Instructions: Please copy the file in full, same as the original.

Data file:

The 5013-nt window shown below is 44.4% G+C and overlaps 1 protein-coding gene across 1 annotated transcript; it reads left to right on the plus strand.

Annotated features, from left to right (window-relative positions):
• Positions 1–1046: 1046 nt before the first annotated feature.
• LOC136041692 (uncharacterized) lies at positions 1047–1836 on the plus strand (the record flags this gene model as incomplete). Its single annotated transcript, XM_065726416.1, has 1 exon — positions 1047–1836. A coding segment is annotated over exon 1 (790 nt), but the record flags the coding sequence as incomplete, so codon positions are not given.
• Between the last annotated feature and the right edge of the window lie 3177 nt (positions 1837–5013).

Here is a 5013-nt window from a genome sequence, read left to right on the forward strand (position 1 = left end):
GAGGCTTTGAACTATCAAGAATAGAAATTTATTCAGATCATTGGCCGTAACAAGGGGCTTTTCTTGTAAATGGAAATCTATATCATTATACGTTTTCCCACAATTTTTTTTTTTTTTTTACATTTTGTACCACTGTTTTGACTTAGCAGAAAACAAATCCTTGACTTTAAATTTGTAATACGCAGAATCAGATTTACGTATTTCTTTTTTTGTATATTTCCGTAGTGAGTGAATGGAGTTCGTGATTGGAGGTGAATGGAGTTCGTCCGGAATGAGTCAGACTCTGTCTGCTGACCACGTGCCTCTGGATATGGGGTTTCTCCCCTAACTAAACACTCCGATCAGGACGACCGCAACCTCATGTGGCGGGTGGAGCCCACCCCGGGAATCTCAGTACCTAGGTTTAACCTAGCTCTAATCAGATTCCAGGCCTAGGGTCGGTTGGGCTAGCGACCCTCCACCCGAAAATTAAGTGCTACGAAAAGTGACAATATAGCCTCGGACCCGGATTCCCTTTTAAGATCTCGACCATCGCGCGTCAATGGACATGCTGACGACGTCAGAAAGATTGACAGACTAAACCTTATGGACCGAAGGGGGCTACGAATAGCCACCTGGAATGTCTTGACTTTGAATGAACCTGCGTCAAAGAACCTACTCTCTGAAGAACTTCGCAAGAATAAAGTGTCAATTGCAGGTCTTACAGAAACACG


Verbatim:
The 5013-nt window shown below is 44.4% G+C and overlaps 1 protein-coding gene across 1 annotated transcript; it reads left to right on the plus strand.

Annotated features, from left to right (window-relative positions):
• Positions 1–1046: 1046 nt before the first annotated feature.
• LOC136041692 (uncharacterized) lies at positions 1047–1836 on the plus strand (the record flags this gene model as incomplete). Its single annotated transcript, XM_065726416.1, has 1 exon — positions 1047–1836. A coding segment is annotated over exon 1 (790 nt), but the record flags the coding sequence as incomplete, so codon positions are not given.
• Between the last annotated feature and the right edge of the window lie 3177 nt (positions 1837–5013).

Here is a 5013-nt window from a genome sequence, read left to right on the forward strand (position 1 = left end):
GAGGCTTTGAACTATCAAGAATAGAAATTTATTCAGATCATTGGCCGTAACAAGGGGCTTTTCTTGTAAATGGAAATCTATATCATTATACGTTTTCCCACAATTTTTTTTTTTTTTTTACATTTTGTACCACTGTTTTGACTTAGCAGAAAACAAATCCTTGACTTTAAATTTGTAATACGCAGAATCAGATTTACGTATTTCTTTTTTTGTATATTTCCGTAGTGAGTGAATGGAGTTCGTGATTGGAGGTGAATGGAGTTCGTCCGGAATGAGTCAGACTCTGTCTGCTGACCACGTGCCTCTGGATATGGGGTTTCTCCCCTAACTAAACACTCCGATCAGGACGACCGCAACCTCATGTGGCGGGTGGAGCCCACCCCGGGAATCTCAGTACCTAGGTTTAACCTAGCTCTAATCAGATTCCAGGCCTAGGGTCGGTTGGGCTAGCGACCCTCCACCCGAAAATTAAGTGCTACGAAAAGTGACAATATAGCCTCGGACCCGGATTCCCTTTTAAGATCTCGACCATCGCGCGTCAATGGACATGCTGACGACGTCAGAAAGATTGACAGACTAAACCTTATGGACCGAAGGGGGCTACGAATAGCCACCTGGAATGTCTTGACTTTGAATGAACCTGCGTCAAAGAACCTACTCTCTGAAGAACTTCGCAAGAATAAAGTGTCAATTGCAGGTCTTACAGAAACACG